Friday, 24 October 2014

Immigration to the USA: Ellis Island and the Statue of Liberty.

In the late 19th century, people from many parts of the world immigrated to the United States for different reasons: famine, lack of jobs, rising taxes, or because they were politically or religiously persecuted. In fact, U.S.A. was perceived as the land of freedom and economic opportunity. 

At the beginning, the federal government left immigration policy to individual states but then, it decided to regulate the increasing influx of immigrants. In 1890, the president Benjamin Harrison decided that Ellis Island, in New York Harbor near the Statue of Liberty, would be a federal immigration station. It was operational from 1892 to 1954, more than 12 million immigrants entered the United States through “the golden door”.

In 1954 it was abandoned and it began to decay rapidly. In 1965 President Johnson declared Ellis Island part of the Statue of Liberty National Monument but only in the 1970s the Congress allocated a sum to repair it. In 1976 Ellis Island was reopened to the public.

Today you can take a ferryboat from Liberty Island and go on a one-hour guided tour retracing the steps of the immigrants.

                Surf my interactive Thinglink image and learn more. 


Now surf the following sites to investigate 
some aspects related to immigration.

Immigration to the USA

Immigration to the USA, 1851-1900

U.S. immigration before 1965

USA immigration problems

The White House website about immigration (watch the video!)


You are an immigrant at the beginning of the 20th century. Tell me why you are going to the USA, where you are from, which are your expectations. Describe your journey and what you felt when you first saw the "golden door" and "Lady Liberty".

Tuesday, 7 October 2014

The Victorian Era

The Victorian Age takes its name from Queen Victoria who ruled from 1837 to 1901. Victorian era was caracterised by stability, progress, social reforms, a rapid extention of colonialism but, at the same time, by great problems such as poverty and social injustice.

Surf the great BBC history site.

British History Timeline:

Then take a look at my interactive Popplet mindmap about some aspects of the Victorian age. Click on the image to open it, then scroll around, zoom, click on the links and watch the videos.


          Reading and Writing

1) Choose an aspect of the Victorian age that has particularly affected you. Surf the sites I suggested in my mindmap and write a report.

2) Imagine you are a Victorian child belonging to a poor family, forced to work in a factory. Describe your working day.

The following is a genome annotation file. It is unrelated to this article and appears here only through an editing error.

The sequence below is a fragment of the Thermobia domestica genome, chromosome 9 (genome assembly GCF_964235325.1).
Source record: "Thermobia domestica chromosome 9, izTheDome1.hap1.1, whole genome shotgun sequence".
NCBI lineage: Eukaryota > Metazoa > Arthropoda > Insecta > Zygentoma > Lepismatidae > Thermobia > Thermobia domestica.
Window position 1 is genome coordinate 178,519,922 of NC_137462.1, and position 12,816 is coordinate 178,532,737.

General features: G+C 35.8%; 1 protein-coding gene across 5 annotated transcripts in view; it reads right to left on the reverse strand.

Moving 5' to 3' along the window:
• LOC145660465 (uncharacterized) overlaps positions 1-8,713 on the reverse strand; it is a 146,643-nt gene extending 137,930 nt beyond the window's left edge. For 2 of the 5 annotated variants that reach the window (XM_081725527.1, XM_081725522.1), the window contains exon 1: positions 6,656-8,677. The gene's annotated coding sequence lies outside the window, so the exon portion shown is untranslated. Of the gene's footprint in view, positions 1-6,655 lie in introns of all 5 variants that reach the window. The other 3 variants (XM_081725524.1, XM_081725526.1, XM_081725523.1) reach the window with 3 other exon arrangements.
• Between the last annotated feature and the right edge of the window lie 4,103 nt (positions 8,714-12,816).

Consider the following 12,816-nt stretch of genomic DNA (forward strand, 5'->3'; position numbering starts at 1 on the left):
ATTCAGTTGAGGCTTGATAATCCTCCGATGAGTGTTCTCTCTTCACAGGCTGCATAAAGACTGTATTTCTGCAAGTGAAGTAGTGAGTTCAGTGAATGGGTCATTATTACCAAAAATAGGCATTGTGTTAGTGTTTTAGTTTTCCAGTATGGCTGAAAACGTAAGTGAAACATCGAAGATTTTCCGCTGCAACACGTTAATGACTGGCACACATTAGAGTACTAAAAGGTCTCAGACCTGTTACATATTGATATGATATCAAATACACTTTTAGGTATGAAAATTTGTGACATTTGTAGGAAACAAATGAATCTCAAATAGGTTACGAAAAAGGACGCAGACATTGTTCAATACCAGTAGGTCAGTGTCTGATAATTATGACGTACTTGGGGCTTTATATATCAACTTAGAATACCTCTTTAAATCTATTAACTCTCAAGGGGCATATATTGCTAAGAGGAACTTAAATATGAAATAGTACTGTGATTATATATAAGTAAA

3) Which novel (of the two I talk about in my presentation) do you like the most? Why? 


Watch and listen to the video "Life in Victorian Britain" from the mindmap. Take note of the main points of discussion and create your own mindmap.


Work in pairs or small groups. Read the information about the Victorian etiquette and choose a social situation. Would you know how to conduct yourselves if you were Victorians? You can practice taking the  McCord Museum test. Then prepare a sketch.

Wednesday, 1 October 2014

October, 5th: The Beatles released "Love me do"... and a legend was born.

On October, 5th 1962 The Beatles released 
their debut single "Love me do".
The song was a hit!

"Love me do" - The Beatles
Now it's up to you!
"Love me do" karaoke

Now take a look at my interactive Thinglink image below. Move your cursor over the image and open the links. You will find information about The Beatles biography and their most famous songs. You can also do some fill in exercises while listening to some songs (to listen to the songs, click on the link under the image).

Here's a list in alphabetical order of The Beatles' songs. For each song you can have information, read the lyrics and listen to the music (or even watch a video):

If you need great worksheets click on this link:


1) Watch the following video. It's an old Beatles' interview with fans. Do you think the fans' questions would be different today? What would you ask to the fab four?

The Beatles interview with fans - 1964

2) Create a Beatles' Fakebook page! Take a look at the Fakebook gallery just to get an idea and use the information you read in the biographies.

"The Beatles will exist without us."
George Harrison